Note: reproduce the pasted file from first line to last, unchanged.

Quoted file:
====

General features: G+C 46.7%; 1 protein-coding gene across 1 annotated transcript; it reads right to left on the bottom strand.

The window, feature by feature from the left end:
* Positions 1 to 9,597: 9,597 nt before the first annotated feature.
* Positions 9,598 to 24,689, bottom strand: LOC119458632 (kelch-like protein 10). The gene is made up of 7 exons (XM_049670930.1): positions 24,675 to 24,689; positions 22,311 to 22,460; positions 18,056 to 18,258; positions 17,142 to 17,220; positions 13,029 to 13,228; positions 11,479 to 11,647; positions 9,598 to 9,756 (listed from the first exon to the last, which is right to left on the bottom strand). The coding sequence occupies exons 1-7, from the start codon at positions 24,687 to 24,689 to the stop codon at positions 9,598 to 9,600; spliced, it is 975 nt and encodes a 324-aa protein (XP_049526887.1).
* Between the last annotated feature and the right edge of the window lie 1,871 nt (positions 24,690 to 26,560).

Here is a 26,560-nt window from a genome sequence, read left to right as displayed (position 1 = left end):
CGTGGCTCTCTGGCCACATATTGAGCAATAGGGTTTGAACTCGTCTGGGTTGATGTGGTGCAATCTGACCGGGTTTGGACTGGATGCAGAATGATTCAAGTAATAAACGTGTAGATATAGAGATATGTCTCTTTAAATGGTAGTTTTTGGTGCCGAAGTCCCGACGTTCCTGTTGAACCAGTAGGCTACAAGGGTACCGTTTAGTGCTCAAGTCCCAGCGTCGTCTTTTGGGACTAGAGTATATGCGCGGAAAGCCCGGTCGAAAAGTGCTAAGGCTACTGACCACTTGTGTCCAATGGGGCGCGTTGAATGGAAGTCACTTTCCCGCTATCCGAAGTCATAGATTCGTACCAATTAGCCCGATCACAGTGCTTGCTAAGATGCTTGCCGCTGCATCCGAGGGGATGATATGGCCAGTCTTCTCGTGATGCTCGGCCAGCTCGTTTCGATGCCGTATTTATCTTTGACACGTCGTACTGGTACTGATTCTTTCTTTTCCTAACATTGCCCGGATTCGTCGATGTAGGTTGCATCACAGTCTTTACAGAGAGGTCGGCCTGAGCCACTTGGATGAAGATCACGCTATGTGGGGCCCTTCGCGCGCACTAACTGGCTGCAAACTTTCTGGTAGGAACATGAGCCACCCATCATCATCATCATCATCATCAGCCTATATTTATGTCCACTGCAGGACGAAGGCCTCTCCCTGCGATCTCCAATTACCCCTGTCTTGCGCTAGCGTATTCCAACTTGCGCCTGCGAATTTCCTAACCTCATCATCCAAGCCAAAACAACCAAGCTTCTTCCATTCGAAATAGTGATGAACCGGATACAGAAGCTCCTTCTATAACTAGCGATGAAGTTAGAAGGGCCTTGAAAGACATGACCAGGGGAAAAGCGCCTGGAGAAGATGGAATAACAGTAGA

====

General features: G+C 46.7%; 1 protein-coding gene across 1 annotated transcript; it reads right to left on the bottom strand.

The window, feature by feature from the left end:
* Positions 1 to 9,597: 9,597 nt before the first annotated feature.
* Positions 9,598 to 24,689, bottom strand: LOC119458632 (kelch-like protein 10). The gene is made up of 7 exons (XM_049670930.1): positions 24,675 to 24,689; positions 22,311 to 22,460; positions 18,056 to 18,258; positions 17,142 to 17,220; positions 13,029 to 13,228; positions 11,479 to 11,647; positions 9,598 to 9,756 (listed from the first exon to the last, which is right to left on the bottom strand). The coding sequence occupies exons 1-7, from the start codon at positions 24,687 to 24,689 to the stop codon at positions 9,598 to 9,600; spliced, it is 975 nt and encodes a 324-aa protein (XP_049526887.1).
* Between the last annotated feature and the right edge of the window lie 1,871 nt (positions 24,690 to 26,560).

Here is a 26,560-nt window from a genome sequence, read left to right as displayed (position 1 = left end):
CGTGGCTCTCTGGCCACATATTGAGCAATAGGGTTTGAACTCGTCTGGGTTGATGTGGTGCAATCTGACCGGGTTTGGACTGGATGCAGAATGATTCAAGTAATAAACGTGTAGATATAGAGATATGTCTCTTTAAATGGTAGTTTTTGGTGCCGAAGTCCCGACGTTCCTGTTGAACCAGTAGGCTACAAGGGTACCGTTTAGTGCTCAAGTCCCAGCGTCGTCTTTTGGGACTAGAGTATATGCGCGGAAAGCCCGGTCGAAAAGTGCTAAGGCTACTGACCACTTGTGTCCAATGGGGCGCGTTGAATGGAAGTCACTTTCCCGCTATCCGAAGTCATAGATTCGTACCAATTAGCCCGATCACAGTGCTTGCTAAGATGCTTGCCGCTGCATCCGAGGGGATGATATGGCCAGTCTTCTCGTGATGCTCGGCCAGCTCGTTTCGATGCCGTATTTATCTTTGACACGTCGTACTGGTACTGATTCTTTCTTTTCCTAACATTGCCCGGATTCGTCGATGTAGGTTGCATCACAGTCTTTACAGAGAGGTCGGCCTGAGCCACTTGGATGAAGATCACGCTATGTGGGGCCCTTCGCGCGCACTAACTGGCTGCAAACTTTCTGGTAGGAACATGAGCCACCCATCATCATCATCATCATCATCAGCCTATATTTATGTCCACTGCAGGACGAAGGCCTCTCCCTGCGATCTCCAATTACCCCTGTCTTGCGCTAGCGTATTCCAACTTGCGCCTGCGAATTTCCTAACCTCATCATCCAAGCCAAAACAACCAAGCTTCTTCCATTCGAAATAGTGATGAACCGGATACAGAAGCTCCTTCTATAACTAGCGATGAAGTTAGAAGGGCCTTGAAAGACATGACCAGGGGAAAAGCGCCTGGAGAAGATGGAATAACAGTAGA